A solicitor was the “author of his own misfortune” by failing to document what he said was a client’s agreement to pay a higher fee for a more experienced barrister, a costs judge has ruled.
Master Haworth disallowed any additional costs incurred by London firm Richard Slade and Company in relation to the instruction of counsel over and above the fixed fee reached with its client, James Murray (called the first claimant in the ruling).
He also disallowed the firm’s claim for costs on another case for Mr Murray on the basis that it terminated the conditional fee agreement (CFA) between them without good reason.
The master was ruling on two preliminary issues. The first concerned the firm’s work for Mr Murray in defending a claim, for which he and the eponymous Mr Slade agreed a fixed fee of £50,000.
Mr Murray was unhappy with the performance of his barrister at the pre-trial review and told Mr Slade that “you had better get this sorted out”.
Mr Slade instructed new counsel and said he called Mr Murray a week later to tell him that it would cost a further £15,000 plus VAT. The client denied this and that he agreed to pay the additional fee.
The judge said he was satisfied that a call took place but not with Mr Slade’s record of it in his witness statement.
“As an experienced litigator I would have expected there to have been an attendance note in relation to this telephone call which was of the utmost importance, varying as it purported to do, the terms of the fixed-fee agreement.”
There was also no confirmatory letter or email, “which I would have expected to see, bearing in mind the previous difficulties in the relationship” between the pair in these and other proceedings.
Mr Slade agreed with the first barrister a brief fee of £10,000 plus £2,000 refreshers and budgeted it for £16,000. The fee for the second barrister was a flat £25,000 including refreshers.
He accepted in cross-examination that he did not advise Mr Murray that the additional costs over and above those previously agreed may not be recovered from his opponents, were they ordered to pay costs.
Master Haworth said: “In my judgment Mr Slade was the author of his own misfortune (1) by failing to record his attendance on the first claimant on 17 May 2018 and (2) failing to confirm his instructions from the first claimant to obtain different counsel at an increased fee of £25,000 plus VAT, together with the consequential effect this would have on the fixed-fee agreement.
“There is simply no documentary evidence to support Mr Slade’s contention that the first claimant was made aware of the change of counsel, his name or the additional fee that was being incurred on his behalf.”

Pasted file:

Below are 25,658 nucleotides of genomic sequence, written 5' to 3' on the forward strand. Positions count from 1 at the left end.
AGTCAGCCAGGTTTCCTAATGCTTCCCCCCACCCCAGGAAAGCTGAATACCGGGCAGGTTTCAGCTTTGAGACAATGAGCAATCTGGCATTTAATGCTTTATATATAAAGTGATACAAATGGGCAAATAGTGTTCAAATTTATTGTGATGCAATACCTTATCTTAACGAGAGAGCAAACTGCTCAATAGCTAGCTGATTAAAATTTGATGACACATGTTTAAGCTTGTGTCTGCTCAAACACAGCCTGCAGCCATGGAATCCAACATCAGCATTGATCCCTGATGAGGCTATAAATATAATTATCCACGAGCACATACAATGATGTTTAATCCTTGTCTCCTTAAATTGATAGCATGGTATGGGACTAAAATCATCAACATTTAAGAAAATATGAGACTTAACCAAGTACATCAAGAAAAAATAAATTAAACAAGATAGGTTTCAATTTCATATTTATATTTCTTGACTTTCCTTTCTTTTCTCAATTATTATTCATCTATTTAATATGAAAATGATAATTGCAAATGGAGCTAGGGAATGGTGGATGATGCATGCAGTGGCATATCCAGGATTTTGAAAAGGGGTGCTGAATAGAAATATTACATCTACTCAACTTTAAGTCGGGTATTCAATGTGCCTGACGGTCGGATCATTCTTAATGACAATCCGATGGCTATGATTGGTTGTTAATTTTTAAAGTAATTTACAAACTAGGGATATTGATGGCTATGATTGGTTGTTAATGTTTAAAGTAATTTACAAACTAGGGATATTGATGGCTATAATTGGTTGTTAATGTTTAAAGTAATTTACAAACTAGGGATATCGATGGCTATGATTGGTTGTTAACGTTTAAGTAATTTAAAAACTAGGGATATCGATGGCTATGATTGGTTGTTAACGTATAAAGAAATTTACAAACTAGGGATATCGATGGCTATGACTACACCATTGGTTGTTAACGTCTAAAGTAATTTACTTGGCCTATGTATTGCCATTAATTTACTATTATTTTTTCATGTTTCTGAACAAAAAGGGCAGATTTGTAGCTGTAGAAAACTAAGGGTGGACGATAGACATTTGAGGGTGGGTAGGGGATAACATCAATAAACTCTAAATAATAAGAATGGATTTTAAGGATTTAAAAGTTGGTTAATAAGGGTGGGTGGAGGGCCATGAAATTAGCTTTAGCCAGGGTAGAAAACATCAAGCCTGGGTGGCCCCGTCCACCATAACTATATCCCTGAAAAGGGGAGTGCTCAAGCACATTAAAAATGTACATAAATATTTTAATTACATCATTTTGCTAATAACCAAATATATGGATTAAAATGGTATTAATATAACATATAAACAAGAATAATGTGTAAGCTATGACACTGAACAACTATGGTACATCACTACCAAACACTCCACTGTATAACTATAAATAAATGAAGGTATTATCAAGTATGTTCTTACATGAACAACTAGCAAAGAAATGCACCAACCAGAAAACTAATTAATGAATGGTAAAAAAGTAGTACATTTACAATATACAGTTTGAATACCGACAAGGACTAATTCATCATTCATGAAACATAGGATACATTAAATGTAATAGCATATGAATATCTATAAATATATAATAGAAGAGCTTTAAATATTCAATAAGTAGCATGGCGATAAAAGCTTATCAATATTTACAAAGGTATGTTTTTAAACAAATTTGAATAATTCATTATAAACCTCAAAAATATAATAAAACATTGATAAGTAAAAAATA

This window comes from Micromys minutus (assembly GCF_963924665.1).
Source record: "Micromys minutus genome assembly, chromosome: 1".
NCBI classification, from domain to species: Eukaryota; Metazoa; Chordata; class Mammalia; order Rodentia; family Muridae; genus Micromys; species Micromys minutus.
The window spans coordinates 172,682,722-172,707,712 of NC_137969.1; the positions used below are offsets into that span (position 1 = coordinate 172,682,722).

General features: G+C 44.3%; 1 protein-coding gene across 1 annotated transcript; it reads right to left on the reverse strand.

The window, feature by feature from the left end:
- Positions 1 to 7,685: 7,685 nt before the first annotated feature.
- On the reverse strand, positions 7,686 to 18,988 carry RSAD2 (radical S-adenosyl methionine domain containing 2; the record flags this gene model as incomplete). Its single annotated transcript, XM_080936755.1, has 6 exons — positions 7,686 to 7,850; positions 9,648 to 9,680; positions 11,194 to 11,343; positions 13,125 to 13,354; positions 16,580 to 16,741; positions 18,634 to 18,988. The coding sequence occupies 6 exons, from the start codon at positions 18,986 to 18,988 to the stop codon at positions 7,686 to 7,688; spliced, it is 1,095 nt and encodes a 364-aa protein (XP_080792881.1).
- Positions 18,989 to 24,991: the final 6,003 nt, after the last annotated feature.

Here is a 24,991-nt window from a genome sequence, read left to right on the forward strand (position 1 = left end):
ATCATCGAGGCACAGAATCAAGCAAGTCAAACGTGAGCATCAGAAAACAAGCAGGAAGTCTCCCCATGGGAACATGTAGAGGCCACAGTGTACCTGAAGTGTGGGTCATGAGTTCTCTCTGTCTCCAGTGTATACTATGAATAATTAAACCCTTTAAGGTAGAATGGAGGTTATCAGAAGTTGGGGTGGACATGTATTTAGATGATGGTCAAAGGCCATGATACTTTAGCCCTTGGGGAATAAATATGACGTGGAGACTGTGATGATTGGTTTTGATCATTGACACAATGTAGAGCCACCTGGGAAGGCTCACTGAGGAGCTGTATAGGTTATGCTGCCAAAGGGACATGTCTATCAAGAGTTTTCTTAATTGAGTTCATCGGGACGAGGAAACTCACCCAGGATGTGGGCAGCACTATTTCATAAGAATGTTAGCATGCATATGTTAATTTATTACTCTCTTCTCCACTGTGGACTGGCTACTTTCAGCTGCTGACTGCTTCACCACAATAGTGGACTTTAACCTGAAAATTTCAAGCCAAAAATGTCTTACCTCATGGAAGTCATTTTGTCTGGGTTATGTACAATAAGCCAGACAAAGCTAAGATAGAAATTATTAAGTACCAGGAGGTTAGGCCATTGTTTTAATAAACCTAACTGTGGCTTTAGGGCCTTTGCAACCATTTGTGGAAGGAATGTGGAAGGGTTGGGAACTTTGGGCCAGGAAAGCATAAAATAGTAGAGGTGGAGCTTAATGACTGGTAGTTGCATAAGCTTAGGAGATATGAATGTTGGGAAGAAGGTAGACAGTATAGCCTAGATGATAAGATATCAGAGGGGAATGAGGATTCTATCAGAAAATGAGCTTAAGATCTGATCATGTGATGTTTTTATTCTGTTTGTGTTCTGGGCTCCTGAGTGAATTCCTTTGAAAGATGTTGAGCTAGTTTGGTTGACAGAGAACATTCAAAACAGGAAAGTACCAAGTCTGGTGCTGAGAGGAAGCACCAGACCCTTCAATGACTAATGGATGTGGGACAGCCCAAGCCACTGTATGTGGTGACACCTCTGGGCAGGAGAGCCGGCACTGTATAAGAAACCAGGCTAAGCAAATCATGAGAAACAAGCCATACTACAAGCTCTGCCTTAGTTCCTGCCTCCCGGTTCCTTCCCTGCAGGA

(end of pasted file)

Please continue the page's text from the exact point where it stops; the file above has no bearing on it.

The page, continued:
As a result, Mr Slade had not complied with rule 46.9(3) and so the additional counsel’s fee was irrecoverable from the first claimant and any additional costs thereby incurred over and above to the fixed-fee agreement were disallowed.
The CFA related to a claim Mr Murray was making against his former solicitors, Hodders. Mr Slade said the retainer was terminated by the client requesting the return of his papers.
Mr Murray accepted that a request for the papers “may have been made”, but said it was borne out of frustration about lack of progress rather than with a view to termination.
Paragraph 14 of the CFA provided that Mr Murray could end the CFA at any time, while the firm could terminate if Mr Murray did not meet his responsibilities.
Master Haworth found that Richard Slade had conflated the two cases.
“In my judgment there was no basis whatsoever for the defendant to terminate the CFA on the ground of any failure to pay costs. Any sums owed could only relate to the counsel’s fee claim and could not relate to the Hodders case.
“The defendant had not given the first claimant notice of any breach of his responsibilities under the provisions of paragraph 14.3 of the CFA in any event.”
The judge also ruled that Mr Murray did not terminate the retainer by seeking the return of his file. He had made a complaint and asked that the file was released on the basis that outstanding disbursements were dropped.
“At no time did the defendant advise the first claimant that the request he made in his email… would cause the retainer to be terminated or advise him of the consequences of termination,” the judge said.
“Furthermore, the defendants accepted in [later] correspondence that the retainer continued. They then terminated the retainer at some unknown date for an alleged repudiatory breach without setting out the terms of that breach or providing the first claimant with notice.”
He disallowed the Hodders claim for costs on the basis that the CFA was terminated by the solicitors without good cause or on reasonable notice.